Fostering Innovation Act Eases Regulations on Small Public Companies

Fostering Innovation Act Eases Compliance Burden on Small Public Companies

The U.S. House of Representatives recently passed by unanimous consent H.R. 4139, the Fostering Innovation Act. If it becomes law, the bill would extend the current exemption for emerging growth companies (companies with annual gross revenues of less than $1 billion during its most recent fiscal year) from internal corporate financial control requirements of the Sarbanes-Oxley Act for an additional five years.

The bill is the result of bipartisan legislation introduced by Reps. Kyrsten Sinema (D-AZ) and Michael Fitzpatrick (R-PA).

Fostering Innovation Act in Detail

Section 404(b) of the Sarbanes-Oxley Act of 2002 requires a publicly held company to hire an auditor to attest and report on the company’s financial management and internal controls.

To help businesses manage the burden and expense of this auditing requirement, Congress passed the Jumpstart Our Business Startups Act (the “JOBS Act”) of 2012, which exempts certain EGCs making less than $1 billion from Section 404(b)’s auditing requirements for up to five years.

According to Rep. Fitzpatrick, this exemption remains critical to ensure startups are not saddled with regulatory burdens they cannot afford during significant periods of financial growth.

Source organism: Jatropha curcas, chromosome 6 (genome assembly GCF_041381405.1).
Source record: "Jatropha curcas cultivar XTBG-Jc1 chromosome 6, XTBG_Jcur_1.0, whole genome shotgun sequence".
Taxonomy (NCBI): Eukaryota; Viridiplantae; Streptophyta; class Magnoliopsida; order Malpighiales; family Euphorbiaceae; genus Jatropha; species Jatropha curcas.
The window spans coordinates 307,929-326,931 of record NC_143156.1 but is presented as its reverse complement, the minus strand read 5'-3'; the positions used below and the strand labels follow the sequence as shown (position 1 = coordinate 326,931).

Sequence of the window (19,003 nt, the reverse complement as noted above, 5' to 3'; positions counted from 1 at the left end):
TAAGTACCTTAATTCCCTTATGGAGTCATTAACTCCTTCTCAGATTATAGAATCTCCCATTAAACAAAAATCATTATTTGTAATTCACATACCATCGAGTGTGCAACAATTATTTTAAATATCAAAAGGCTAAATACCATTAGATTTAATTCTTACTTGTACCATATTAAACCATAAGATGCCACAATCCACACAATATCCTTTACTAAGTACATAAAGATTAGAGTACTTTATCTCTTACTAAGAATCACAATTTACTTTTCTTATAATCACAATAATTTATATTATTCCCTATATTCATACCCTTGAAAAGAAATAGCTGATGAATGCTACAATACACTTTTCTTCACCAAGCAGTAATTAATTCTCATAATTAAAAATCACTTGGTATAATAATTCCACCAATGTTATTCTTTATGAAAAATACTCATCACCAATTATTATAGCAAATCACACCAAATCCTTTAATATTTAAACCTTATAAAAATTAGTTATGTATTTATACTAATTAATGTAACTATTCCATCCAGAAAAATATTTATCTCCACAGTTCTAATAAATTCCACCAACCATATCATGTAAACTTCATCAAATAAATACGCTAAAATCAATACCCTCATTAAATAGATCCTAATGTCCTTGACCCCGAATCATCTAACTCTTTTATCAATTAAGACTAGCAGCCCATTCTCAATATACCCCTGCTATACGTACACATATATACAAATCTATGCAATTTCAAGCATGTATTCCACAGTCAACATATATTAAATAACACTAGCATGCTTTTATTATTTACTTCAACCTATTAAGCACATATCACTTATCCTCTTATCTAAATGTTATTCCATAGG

“Startups and emerging companies need to focus on creating jobs, not navigating red tape,” Fitzpatrick said in a prepared statement. “This bipartisan, common-sense reform to one-size-fits-all regulations allows growing businesses to compete better in critical research and development.”

The one-size-fits-all regulation Fitzpatrick alluded to does not take into account the business model for research-driven companies, particularly those invested in medicine and bioscience.

The nature of the work conducted by these companies calls for longer development timelines and more capital to advance the research, development and marketing of vital products. The alternative is to spend that capital to implement costly and unnecessary auditing procedures to comply with new regulations.